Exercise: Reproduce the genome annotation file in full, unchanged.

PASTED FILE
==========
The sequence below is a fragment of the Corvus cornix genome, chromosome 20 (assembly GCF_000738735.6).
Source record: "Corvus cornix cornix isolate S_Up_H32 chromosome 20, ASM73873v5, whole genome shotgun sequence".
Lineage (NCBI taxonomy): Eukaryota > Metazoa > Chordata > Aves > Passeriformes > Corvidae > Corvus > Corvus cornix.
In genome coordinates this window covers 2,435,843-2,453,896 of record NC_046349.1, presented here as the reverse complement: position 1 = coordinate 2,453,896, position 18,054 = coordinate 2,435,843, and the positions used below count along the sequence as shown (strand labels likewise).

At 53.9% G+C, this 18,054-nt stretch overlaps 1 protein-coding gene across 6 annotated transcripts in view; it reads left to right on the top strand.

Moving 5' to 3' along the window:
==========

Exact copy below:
The sequence below is a fragment of the Corvus cornix genome, chromosome 20 (assembly GCF_000738735.6).
Source record: "Corvus cornix cornix isolate S_Up_H32 chromosome 20, ASM73873v5, whole genome shotgun sequence".
Lineage (NCBI taxonomy): Eukaryota > Metazoa > Chordata > Aves > Passeriformes > Corvidae > Corvus > Corvus cornix.
In genome coordinates this window covers 2,435,843-2,453,896 of record NC_046349.1, presented here as the reverse complement: position 1 = coordinate 2,453,896, position 18,054 = coordinate 2,435,843, and the positions used below count along the sequence as shown (strand labels likewise).

At 53.9% G+C, this 18,054-nt stretch overlaps 1 protein-coding gene across 6 annotated transcripts in view; it reads left to right on the top strand.

Moving 5' to 3' along the window: